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Anderson Elementary staff excited to welcome students back for first day of school

ANDERSON — As she watched her daughter Aris Lucky disappear into the east wing of Anderson Elementary School to begin her first day of kindergarten, Marisa Hughes struggled a bit to conceal the catch in her voice.

“I’m excited, but I’m nervous and sad and everything just because she’s growing up,” Hughes said. “But she’s excited and she’s happy to go. It’s just bittersweet for me.”

Those mixed emotions were on display among parents dropping their children off as Anderson Community Schools welcomed students back on Wednesday. The prevailing emotion among teachers and staff at Anderson Elementary was one of excitement as they greeted youngsters stepping off buses and slipped colored bands with their bus numbers onto their wrists.

Angel Hunt, entering her first full year as Anderson Elementary School’s principal, said the first few days will be about acclimating an estimated 350 students in kindergarten through fourth grade to procedures throughout the building – from how to stand in straight lines to finding the correct classroom and even where to set their backpacks down.

“It’s always a pleasure when you get to meet them, especially our new kids coming for the first time and trying to help them through those jitters,” Hunt said. “We want to make sure that we’re providing a supporting and caring environment from the very first day.”

Anderson Elementary staff members hosted a “Meet the Teacher” night on Tuesday, giving students and their families an opportunity to tour classrooms and familiarize themselves with the layout of the building. Diane Vargo, a second-grade teacher who is beginning her 34th year with ACS, said even after more than three decades as an educator, the anticipation of beginning a new year brings a special sense of excitement.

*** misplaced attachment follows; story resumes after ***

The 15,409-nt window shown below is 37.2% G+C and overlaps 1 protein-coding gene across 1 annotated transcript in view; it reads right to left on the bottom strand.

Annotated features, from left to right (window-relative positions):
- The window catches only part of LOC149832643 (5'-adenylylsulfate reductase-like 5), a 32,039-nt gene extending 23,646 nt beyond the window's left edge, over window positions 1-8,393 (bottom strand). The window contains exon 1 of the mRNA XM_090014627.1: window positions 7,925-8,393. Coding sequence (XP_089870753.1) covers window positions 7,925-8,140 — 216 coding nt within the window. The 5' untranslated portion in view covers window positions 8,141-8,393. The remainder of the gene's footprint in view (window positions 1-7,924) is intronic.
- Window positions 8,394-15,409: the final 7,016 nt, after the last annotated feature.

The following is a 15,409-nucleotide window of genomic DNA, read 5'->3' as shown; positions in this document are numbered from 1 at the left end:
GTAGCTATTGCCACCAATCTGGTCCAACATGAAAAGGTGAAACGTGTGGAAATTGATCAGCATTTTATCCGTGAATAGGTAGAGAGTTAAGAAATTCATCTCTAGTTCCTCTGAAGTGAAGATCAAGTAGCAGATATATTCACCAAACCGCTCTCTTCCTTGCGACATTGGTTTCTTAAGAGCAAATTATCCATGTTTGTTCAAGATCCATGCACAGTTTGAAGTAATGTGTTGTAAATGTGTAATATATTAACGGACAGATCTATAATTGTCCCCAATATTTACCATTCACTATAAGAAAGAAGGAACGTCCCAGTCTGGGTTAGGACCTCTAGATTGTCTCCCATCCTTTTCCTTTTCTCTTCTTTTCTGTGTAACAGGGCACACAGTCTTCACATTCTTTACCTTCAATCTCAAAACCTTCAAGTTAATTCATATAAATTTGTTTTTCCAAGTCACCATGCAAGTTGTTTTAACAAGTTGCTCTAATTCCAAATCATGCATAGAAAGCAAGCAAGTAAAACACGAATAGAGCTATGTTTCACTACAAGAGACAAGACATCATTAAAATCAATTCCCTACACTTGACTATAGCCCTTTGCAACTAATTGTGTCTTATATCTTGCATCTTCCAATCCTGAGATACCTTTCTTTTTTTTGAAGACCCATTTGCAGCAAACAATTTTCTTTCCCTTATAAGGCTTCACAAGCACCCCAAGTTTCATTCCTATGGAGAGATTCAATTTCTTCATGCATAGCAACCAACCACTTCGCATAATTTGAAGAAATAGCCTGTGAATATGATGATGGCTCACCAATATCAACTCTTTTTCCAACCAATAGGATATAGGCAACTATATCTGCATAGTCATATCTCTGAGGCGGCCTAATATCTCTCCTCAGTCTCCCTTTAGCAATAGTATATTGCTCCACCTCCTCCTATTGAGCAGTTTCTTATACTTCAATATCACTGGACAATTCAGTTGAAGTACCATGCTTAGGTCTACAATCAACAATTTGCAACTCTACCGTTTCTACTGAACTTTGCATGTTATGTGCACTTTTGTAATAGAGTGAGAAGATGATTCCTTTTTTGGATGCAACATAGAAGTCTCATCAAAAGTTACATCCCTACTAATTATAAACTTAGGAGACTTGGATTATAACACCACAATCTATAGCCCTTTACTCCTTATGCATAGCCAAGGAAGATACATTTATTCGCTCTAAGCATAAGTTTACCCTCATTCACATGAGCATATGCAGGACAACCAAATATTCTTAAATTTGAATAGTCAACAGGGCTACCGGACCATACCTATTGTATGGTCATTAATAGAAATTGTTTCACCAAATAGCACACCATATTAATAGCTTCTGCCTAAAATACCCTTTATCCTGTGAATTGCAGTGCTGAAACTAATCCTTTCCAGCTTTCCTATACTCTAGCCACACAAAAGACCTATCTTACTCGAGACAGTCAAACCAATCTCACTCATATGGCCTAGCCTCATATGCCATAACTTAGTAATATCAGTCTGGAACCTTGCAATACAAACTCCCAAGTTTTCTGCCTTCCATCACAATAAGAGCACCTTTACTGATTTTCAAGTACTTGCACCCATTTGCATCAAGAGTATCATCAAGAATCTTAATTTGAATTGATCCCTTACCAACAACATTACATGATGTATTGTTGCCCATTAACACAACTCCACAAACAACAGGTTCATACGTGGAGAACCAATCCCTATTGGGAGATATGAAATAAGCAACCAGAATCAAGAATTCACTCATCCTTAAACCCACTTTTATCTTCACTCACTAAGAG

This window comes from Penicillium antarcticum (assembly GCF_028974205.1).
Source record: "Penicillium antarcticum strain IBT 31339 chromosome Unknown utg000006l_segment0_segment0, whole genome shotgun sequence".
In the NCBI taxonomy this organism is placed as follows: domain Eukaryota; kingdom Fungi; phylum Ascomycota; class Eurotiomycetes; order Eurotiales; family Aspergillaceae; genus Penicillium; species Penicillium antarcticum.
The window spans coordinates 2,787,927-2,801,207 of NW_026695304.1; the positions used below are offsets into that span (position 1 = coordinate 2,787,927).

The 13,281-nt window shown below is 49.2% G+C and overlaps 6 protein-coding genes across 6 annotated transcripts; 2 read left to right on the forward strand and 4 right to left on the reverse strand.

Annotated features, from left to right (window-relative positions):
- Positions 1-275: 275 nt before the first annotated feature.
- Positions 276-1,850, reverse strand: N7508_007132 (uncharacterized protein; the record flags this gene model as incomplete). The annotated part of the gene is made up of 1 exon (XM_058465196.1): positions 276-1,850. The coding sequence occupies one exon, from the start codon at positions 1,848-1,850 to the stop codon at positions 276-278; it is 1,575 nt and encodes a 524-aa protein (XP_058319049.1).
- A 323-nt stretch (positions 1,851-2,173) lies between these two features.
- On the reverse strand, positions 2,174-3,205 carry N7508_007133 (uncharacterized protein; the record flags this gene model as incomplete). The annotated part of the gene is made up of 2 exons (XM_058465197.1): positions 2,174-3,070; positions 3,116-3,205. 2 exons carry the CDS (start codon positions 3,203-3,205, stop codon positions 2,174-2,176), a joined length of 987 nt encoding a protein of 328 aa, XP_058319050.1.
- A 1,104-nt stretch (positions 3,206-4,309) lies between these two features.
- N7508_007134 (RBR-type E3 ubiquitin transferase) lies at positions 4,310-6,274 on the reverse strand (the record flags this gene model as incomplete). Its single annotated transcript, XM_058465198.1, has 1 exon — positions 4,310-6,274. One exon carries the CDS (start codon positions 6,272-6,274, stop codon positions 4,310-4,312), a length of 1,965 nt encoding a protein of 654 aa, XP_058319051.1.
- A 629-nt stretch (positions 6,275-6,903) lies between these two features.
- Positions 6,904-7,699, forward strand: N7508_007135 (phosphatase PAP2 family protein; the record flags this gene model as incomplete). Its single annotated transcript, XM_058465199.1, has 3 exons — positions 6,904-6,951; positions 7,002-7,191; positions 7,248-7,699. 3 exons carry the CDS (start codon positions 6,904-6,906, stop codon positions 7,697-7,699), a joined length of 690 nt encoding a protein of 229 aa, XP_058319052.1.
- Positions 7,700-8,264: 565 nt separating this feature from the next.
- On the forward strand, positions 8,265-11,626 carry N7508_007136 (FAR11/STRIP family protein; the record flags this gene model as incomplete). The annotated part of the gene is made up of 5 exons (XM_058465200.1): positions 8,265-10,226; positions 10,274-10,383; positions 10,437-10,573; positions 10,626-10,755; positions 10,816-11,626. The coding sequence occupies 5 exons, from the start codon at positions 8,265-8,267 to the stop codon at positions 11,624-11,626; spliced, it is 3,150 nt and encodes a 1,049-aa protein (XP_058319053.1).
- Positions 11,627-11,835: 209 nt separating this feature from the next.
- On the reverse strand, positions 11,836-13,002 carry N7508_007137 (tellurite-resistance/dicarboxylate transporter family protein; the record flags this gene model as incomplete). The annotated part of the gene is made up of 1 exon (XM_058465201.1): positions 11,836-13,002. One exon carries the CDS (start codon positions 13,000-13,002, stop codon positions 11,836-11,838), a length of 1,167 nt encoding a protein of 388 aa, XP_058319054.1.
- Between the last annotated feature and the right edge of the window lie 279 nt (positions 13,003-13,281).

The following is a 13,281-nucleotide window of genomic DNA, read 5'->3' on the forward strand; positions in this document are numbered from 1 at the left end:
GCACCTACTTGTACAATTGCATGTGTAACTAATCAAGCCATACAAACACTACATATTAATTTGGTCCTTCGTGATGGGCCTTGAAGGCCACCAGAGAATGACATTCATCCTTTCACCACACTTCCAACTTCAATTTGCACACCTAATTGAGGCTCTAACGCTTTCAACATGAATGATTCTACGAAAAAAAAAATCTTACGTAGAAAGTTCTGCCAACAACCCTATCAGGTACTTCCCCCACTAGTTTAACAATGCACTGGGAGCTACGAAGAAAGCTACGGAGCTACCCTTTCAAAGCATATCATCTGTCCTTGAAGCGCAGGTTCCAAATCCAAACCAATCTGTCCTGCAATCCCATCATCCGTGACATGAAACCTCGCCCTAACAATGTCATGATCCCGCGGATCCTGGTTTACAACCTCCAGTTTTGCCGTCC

“You don’t sleep the night before,” she said. “You’re anxious just like some of the kids. A new year brings just new possibilities. It’s exciting.”

As buses pulled up to drop-off points along the semicircular driveway in front of the building, Hunt and her assistant principal, Kelsey Alfrey, wheeled a small cart with colored tags, class rosters and other check-in materials along the sidewalk, greeting students and checking off their names.

“We’re starting small,” Alfrey said. “We’re starting with the procedures, starting with letting them know that we care, starting with the getting back into being in the building and being at school. I think those things bring along the bigger steps, and I think that’s where it’s important to start.”

Getting familiar with the basics was a task that many staff members — at Anderson Elementary and elsewhere — talked about at length in the days leading up to the opening of classes.

“The first few days, particularly at the elementary levels, will be focused on building classroom communities and setting expectations and routines,” ACS Superintendent Dr. Joe Cronk said. “I appreciate everyone’s patience and understanding as we work together to make this a great start to the school year.”

For those entering kindergarten, the day represented an especially significant milestone, one that Jill Nalywaiko said she doesn’t take lightly.

“It’s just an honor to get to be the first person in a child’s school career,” said Nalywaiko, who’s entering her 21st year as a kindergarten teacher and her 33rd overall as an educator. “They come in with such varied experiences. You can’t take for granted what they know or don’t know. Some of them may have never been in a line before. It is something I think about a lot.”

With ACS and other districts returning to full in-person instruction following two years of COVID-related disruptions that prompted extended remote and hybrid learning, Hunt and her staff acknowledged that some students may have more academic catching up to do than others.

“We anticipate a possible learning curve for some students,” Hunt said. “We’ll take into consideration the various factors that may contribute to learning progression, learning loss or learning gains.”

This article appeared in The Herald Bulletin on August 1, 2022.